Understanding Karachi’s Traffic Problems

The main markets in this huge area are the Dhan Mandi, the Metal Market, the Chemical Market and the garbage recycling industry which has developed along the Lyari Corridor, and for want of space in the River bed as well. The Dhan Mandi is by far the largest market and its operators have constantly expressed their desire to move to an area which is easily accessible for heavy cargo vehicles. The Chemical Market should not be in the inner city. Due to unsafe storage of chemicals products, the incidence of disease is high in the inner city and a number of children have died as a result of leakages. Studies of the environmental, social and economic issues of the inner city have been carried out by the Department of Architecture and Planning, NED University and also by the Urban Resource Centre with the involvement of the various interest groups of the inner city. Similarly, negotiations with the garbage recycling industry were held by the Governor’s Task Force for the Improvement of Municipal Services and as a result a solid waste management proposal involving the recycling industry, was prepared by the consultants to the Task Force and a presentation of it was made to the Karachi District Nazim. The recyclers and the middlemen and scavengers who serve the industry were interested in relocating to garbage landfill sites provided they were given land, electricity, access roads and water. They were willing to pay for these services. Meanwhile, the residents of the inner city, especially Lyari, have constantly been asking for the removal of warehousing, godowns, manufacturing units and transport and cargo terminals from their localities. However, this is only possible if the markets are shifted. Once they are shifted, the areas they vacate can be turned into amenities and this will completely change the environmental conditions of the inner city, remove congestion and make the rehabilitation of the inner city possible. This is all the more important since a major part of Karachi’s built heritage lies between the lower reaches of the Lyari River and M.A. Jinnah Road. A detailed study of this heritage, along with the outline for a scientific conservation plan was developed under the supervision of Professor Yasmin Cheema, by the Heritage Cell at the Department of Architecture and Planning at the Dawood College. This study was prepared over a period of three years and a presentation of it was made to the Advisory Committee for Sindh Cultural Heritage of the Government of Sindh.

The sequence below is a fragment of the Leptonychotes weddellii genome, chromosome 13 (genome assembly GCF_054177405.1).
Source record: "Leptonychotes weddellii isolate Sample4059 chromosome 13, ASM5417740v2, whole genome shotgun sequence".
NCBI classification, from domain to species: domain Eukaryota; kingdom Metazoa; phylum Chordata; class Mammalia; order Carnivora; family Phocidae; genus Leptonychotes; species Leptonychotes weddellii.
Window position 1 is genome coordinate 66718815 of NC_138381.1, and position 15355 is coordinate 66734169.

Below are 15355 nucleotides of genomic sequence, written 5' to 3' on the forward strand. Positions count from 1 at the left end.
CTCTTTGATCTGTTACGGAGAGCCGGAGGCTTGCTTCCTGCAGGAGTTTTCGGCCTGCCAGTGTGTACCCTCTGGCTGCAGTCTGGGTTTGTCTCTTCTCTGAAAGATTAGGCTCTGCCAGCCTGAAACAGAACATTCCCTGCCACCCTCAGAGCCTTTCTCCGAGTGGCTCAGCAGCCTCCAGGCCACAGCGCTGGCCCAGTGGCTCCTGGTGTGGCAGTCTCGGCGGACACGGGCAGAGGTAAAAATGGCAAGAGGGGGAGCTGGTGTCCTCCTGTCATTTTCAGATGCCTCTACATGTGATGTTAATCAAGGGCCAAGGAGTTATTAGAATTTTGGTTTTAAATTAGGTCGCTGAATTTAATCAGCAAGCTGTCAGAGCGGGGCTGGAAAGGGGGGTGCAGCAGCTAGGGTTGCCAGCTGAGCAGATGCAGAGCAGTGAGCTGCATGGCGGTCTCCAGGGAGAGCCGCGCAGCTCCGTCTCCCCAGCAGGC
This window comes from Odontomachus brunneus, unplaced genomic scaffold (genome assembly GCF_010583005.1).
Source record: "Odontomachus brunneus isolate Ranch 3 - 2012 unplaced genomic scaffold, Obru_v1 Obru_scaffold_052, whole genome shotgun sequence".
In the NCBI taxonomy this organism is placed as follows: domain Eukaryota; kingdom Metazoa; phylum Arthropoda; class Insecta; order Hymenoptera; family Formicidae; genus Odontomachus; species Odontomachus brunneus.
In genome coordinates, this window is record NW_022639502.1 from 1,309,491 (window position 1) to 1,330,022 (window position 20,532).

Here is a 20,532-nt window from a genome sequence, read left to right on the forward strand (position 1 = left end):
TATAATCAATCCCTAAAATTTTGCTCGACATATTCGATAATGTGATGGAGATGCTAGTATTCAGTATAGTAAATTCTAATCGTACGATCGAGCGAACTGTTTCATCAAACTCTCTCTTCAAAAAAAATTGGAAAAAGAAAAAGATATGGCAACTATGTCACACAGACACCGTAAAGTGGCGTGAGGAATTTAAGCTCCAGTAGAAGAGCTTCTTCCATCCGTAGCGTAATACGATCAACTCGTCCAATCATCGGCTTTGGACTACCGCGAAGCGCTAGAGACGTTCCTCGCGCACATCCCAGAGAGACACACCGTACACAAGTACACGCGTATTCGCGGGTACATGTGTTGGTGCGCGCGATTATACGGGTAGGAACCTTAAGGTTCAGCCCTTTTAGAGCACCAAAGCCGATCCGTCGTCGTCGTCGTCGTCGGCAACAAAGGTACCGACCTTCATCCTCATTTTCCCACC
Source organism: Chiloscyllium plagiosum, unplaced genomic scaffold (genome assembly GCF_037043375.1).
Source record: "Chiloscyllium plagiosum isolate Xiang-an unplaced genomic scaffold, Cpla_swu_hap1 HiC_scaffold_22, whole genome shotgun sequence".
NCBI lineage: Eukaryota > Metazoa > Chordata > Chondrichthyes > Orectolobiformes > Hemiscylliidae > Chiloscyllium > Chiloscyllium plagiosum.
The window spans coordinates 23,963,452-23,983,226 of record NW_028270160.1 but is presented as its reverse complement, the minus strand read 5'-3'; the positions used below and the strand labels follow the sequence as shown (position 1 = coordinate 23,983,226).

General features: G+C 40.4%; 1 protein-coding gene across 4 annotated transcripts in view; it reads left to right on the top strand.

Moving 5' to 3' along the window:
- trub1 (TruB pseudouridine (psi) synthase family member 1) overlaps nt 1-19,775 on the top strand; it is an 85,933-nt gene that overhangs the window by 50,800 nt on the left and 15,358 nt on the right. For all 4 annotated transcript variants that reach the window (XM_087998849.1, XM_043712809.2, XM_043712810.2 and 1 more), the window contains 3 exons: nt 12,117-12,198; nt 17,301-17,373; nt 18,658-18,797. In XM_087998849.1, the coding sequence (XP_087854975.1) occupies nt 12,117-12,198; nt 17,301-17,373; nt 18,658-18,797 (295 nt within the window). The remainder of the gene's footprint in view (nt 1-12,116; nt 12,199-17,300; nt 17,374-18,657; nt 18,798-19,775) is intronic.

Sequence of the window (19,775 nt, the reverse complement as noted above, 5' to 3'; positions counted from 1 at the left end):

It is important to note that the process that has degraded the inner city is also taking place in Saddar and its adjacent areas. Manufacturing and storage has crept in due to which heavy vehicles in fairly large numbers come into the area. In the absence of a proper plan to accommodate hawkers and effectively segregate through and local traffic, and vehicular and pedestrian traffic, there is complete anarchy and almost all public space has been encroached upon. The solution does not lye in removing the hawkers (and adding to the already high figures of unemployment) but in a rehabilitation plan. Such a plan has been prepared by the Urban Resource Centre and hopefully will be presented to the city authorities for consideration. In addition to rehabilitating Saddar, the plan, if implemented, will also generate considerable revenue for the city and can be self-financing.